Murray edges Kokkinakis after 4 a.m. at Australian Open

MELBOURNE, Australia (AP) — The times on the clock shifted from p.m. to a.m., the day from Thursday to Friday, and Andy Murray never wavered, never relented, no matter that he faced a two-set hole at the Australian Open, no matter that he is 35 and possesses an artificial hip, no matter that this was the longest and latest-finishing match of his long, illustrious career.

His explanation was simple: “I have a big heart.”

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MELBOURNE, Australia (AP) — The times on the clock shifted from p.m. to a.m., the day from Thursday to Friday, and Andy Murray never wavered, never relented, no matter that he faced a two-set hole at the Australian Open, no matter that he is 35 and possesses an artificial hip, no matter that this was the longest and latest-finishing match of his long, illustrious career.

His explanation was simple: “I have a big heart.”

The three-time major champion and 26-year-old Australian Thanasi Kokkinakis stared down exhaustion and each other for 5 hours, 45 minutes of compelling theater in a second-round contest at Melbourne Park until Murray emerged with a 4-6, 6-7 (4), 7-6 (5), 6-3, 7-5 victory that ended a little after 4 a.m.

“The match was obviously very up and down. There was frustration in there. There was tension. There was excitement and all of that stuff,” Murray told reporters gathered in a stadium hallway after his 11th career comeback to win after dropping two sets, the most among active players.

“I mean, look, it is obviously amazing to win the match,” he continued with a chuckle, “but I also want to go to bed now. It’s great. But I want to sleep.”

How tight was this? Murray won 196 points, Kokkinakis 192. And how high was the quality of play? They combined for 171 winners to only 107 unforced errors in the chill of a temperature that dipped below 60 degrees Fahrenheit (15 degrees Celsius), delighting the hundreds of enthusiastic and loud spectators who remained in the blue seats.

They waved flags and cheered raucously throughout, delighted by the extreme effort and excellence displayed by both men. No matter who folks were cheering for, they were sure to leave with a great story to tell.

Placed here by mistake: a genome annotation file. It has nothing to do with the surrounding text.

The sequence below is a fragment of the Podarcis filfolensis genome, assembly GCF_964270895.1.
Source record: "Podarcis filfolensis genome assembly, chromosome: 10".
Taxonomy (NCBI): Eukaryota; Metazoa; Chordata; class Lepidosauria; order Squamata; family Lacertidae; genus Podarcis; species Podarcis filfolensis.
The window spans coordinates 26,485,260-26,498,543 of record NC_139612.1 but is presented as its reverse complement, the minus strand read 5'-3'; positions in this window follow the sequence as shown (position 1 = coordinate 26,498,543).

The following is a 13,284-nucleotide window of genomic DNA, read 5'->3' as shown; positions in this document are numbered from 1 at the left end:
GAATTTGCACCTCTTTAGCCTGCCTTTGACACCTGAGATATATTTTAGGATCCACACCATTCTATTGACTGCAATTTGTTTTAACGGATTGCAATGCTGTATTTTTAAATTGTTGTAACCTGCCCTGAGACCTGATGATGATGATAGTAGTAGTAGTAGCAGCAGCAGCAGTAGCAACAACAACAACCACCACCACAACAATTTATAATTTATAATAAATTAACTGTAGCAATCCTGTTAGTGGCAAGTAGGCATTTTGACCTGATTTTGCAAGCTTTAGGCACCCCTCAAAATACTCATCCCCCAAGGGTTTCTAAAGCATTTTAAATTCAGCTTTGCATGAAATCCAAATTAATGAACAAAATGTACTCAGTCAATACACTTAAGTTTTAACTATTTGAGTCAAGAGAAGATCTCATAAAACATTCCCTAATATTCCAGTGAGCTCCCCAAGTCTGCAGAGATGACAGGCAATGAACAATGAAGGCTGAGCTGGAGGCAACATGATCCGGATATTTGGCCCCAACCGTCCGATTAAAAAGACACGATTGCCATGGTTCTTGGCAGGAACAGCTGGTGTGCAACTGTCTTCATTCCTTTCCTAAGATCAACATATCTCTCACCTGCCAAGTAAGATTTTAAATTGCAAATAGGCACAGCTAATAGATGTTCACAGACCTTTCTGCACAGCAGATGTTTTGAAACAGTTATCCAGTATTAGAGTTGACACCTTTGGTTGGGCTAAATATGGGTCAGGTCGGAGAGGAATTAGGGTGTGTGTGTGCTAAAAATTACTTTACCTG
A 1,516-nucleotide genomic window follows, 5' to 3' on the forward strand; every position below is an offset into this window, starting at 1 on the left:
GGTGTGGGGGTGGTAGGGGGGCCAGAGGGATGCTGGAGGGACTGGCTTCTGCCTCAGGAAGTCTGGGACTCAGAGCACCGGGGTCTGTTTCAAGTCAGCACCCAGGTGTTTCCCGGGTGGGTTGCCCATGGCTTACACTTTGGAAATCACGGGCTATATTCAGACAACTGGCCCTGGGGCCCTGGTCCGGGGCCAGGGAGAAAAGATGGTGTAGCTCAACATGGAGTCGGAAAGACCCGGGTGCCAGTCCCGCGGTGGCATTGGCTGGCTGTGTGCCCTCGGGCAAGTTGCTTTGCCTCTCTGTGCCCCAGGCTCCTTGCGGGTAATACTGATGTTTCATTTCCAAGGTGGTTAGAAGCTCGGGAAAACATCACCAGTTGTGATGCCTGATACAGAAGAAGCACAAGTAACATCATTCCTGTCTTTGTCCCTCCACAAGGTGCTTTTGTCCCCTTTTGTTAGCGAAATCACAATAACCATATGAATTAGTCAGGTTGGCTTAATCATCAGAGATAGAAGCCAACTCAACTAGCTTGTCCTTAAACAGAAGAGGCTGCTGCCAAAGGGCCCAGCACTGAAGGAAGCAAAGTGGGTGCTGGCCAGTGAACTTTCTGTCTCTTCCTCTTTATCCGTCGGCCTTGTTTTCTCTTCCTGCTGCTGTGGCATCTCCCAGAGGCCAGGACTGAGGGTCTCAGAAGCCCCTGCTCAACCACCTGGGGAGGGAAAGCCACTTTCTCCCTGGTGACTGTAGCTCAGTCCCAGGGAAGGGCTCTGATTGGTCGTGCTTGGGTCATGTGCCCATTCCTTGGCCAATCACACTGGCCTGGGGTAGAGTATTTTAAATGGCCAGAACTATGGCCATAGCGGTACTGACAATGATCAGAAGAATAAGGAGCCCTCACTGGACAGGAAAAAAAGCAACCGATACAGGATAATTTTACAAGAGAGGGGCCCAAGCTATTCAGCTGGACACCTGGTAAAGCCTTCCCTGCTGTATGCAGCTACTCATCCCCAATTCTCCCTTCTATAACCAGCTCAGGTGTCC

“Amazingly, people stayed until the end,” said Murray, who won the U.S. Open in 2012, Wimbledon in 2013 and 2016 and is a five-time runner-up at the Australian Open. “I really appreciate people doing that and creating an atmosphere for us.”

He was, understandably, not pleased by the circumstances and the late hour.

“I don’t know who it’s beneficial for,” Murray said. “A match like that, we come here after the match and that’s what the discussion is: Rather than it being ‘epic Murray-Kokkinakis match,’ it ends in a bit of a farce.”

Somehow, it was not the latest finish in Australian Open history. A 2008 match at the tournament between Lleyton Hewitt and Marcos Baghdatis concluded at 4:34 a.m., the record for any Slam.

This was Murray’s second consecutive five-setter: He eliminated No. 13 seed Matteo Berrettini on Tuesday. Kokkinakis is ranked 159th and has never been past the third round at a Grand Slam tournament.

He could have closed out the proceedings far earlier, having taken the opening two sets and been up a break in the third. But serving at 2-0, 40-all, he was cited by the chair umpire for taking too much time before a serve and let it get to him.

First Kokkinakis lost the argument, then he lost his focus, getting broken there and destroying his racket by spiking it on the court.

Still, he served for the match at 5-3 in that set, and came within two points of victory, before Murray pulled it out when Kokkinakis flubbed a volley to cede the eventual tiebreaker.

In the fourth, Murray was the aggressor and never seemed sapped of energy, at one point waving his arms and even doing jumping jacks to fire up his supporters. His mother, Judy, repeatedly rose to her feet to clap and yell; his coach, Ivan Lendl, did not, sticking in his seat.

When Murray delivered a second-serve ace at 2:59 a.m., more than 4 1/2 hours into the proceedings, he owned the fourth set and forced a fifth. He was angry that the chair umpire would net let him take a bathroom break in the late going, saying afterward: “It’s 3 in the morning, and I’ve been drinking all day.”

That last set was, appropriately, even as can be for 10 games. There were zero breaks of serve until Murray finally converted his eighth chance of that set with a forehand winner to lead 6-5. He strutted to the sideline, shaking his neon-colored racket.

All that was left to do was serve it out, and Murray managed to do just that, wrapping up the long day’s night with a backhand winner. After meeting Kokkinakis at the net for an embrace, Murray screamed.

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